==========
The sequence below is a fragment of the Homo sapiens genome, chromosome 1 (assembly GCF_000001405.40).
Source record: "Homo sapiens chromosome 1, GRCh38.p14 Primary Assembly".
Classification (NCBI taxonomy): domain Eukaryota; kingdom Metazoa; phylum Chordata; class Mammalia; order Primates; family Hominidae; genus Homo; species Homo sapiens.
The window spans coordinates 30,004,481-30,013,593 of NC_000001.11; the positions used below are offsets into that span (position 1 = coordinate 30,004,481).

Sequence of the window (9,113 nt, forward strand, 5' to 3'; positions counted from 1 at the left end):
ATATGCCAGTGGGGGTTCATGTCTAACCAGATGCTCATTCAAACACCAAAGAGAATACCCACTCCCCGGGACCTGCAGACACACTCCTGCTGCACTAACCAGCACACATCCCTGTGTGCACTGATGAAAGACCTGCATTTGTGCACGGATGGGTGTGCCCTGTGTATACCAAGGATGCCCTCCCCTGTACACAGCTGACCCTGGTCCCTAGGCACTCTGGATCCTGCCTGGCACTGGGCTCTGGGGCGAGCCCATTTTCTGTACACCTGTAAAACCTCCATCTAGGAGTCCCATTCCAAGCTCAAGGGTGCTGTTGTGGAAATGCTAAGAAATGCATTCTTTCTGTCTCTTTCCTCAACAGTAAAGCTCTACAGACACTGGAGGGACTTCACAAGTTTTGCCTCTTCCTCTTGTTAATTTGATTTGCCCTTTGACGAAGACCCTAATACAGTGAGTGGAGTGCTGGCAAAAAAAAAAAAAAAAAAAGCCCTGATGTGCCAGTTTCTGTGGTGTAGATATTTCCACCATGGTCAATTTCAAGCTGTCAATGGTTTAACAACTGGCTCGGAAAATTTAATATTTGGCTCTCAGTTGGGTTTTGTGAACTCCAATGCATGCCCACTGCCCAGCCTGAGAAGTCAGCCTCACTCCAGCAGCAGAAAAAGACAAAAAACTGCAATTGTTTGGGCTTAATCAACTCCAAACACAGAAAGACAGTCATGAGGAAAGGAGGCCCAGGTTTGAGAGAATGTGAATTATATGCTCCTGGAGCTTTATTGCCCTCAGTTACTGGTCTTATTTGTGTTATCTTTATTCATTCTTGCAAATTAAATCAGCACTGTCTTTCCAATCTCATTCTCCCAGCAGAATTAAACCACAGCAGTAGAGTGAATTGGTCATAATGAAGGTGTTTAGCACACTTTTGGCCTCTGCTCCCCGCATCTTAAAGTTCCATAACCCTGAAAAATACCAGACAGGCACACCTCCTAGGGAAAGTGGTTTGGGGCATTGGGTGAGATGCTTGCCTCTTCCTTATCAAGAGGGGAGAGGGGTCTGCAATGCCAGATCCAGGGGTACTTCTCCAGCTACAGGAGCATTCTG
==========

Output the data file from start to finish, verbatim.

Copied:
The sequence below is a fragment of the Homo sapiens genome, chromosome 1 (assembly GCF_000001405.40).
Source record: "Homo sapiens chromosome 1, GRCh38.p14 Primary Assembly".
Classification (NCBI taxonomy): domain Eukaryota; kingdom Metazoa; phylum Chordata; class Mammalia; order Primates; family Hominidae; genus Homo; species Homo sapiens.
The window spans coordinates 30,004,481-30,013,593 of NC_000001.11; the positions used below are offsets into that span (position 1 = coordinate 30,004,481).

Sequence of the window (9,113 nt, forward strand, 5' to 3'; positions counted from 1 at the left end):
ATATGCCAGTGGGGGTTCATGTCTAACCAGATGCTCATTCAAACACCAAAGAGAATACCCACTCCCCGGGACCTGCAGACACACTCCTGCTGCACTAACCAGCACACATCCCTGTGTGCACTGATGAAAGACCTGCATTTGTGCACGGATGGGTGTGCCCTGTGTATACCAAGGATGCCCTCCCCTGTACACAGCTGACCCTGGTCCCTAGGCACTCTGGATCCTGCCTGGCACTGGGCTCTGGGGCGAGCCCATTTTCTGTACACCTGTAAAACCTCCATCTAGGAGTCCCATTCCAAGCTCAAGGGTGCTGTTGTGGAAATGCTAAGAAATGCATTCTTTCTGTCTCTTTCCTCAACAGTAAAGCTCTACAGACACTGGAGGGACTTCACAAGTTTTGCCTCTTCCTCTTGTTAATTTGATTTGCCCTTTGACGAAGACCCTAATACAGTGAGTGGAGTGCTGGCAAAAAAAAAAAAAAAAAAAGCCCTGATGTGCCAGTTTCTGTGGTGTAGATATTTCCACCATGGTCAATTTCAAGCTGTCAATGGTTTAACAACTGGCTCGGAAAATTTAATATTTGGCTCTCAGTTGGGTTTTGTGAACTCCAATGCATGCCCACTGCCCAGCCTGAGAAGTCAGCCTCACTCCAGCAGCAGAAAAAGACAAAAAACTGCAATTGTTTGGGCTTAATCAACTCCAAACACAGAAAGACAGTCATGAGGAAAGGAGGCCCAGGTTTGAGAGAATGTGAATTATATGCTCCTGGAGCTTTATTGCCCTCAGTTACTGGTCTTATTTGTGTTATCTTTATTCATTCTTGCAAATTAAATCAGCACTGTCTTTCCAATCTCATTCTCCCAGCAGAATTAAACCACAGCAGTAGAGTGAATTGGTCATAATGAAGGTGTTTAGCACACTTTTGGCCTCTGCTCCCCGCATCTTAAAGTTCCATAACCCTGAAAAATACCAGACAGGCACACCTCCTAGGGAAAGTGGTTTGGGGCATTGGGTGAGATGCTTGCCTCTTCCTTATCAAGAGGGGAGAGGGGTCTGCAATGCCAGATCCAGGGGTACTTCTCCAGCTACAGGAGCATTCTG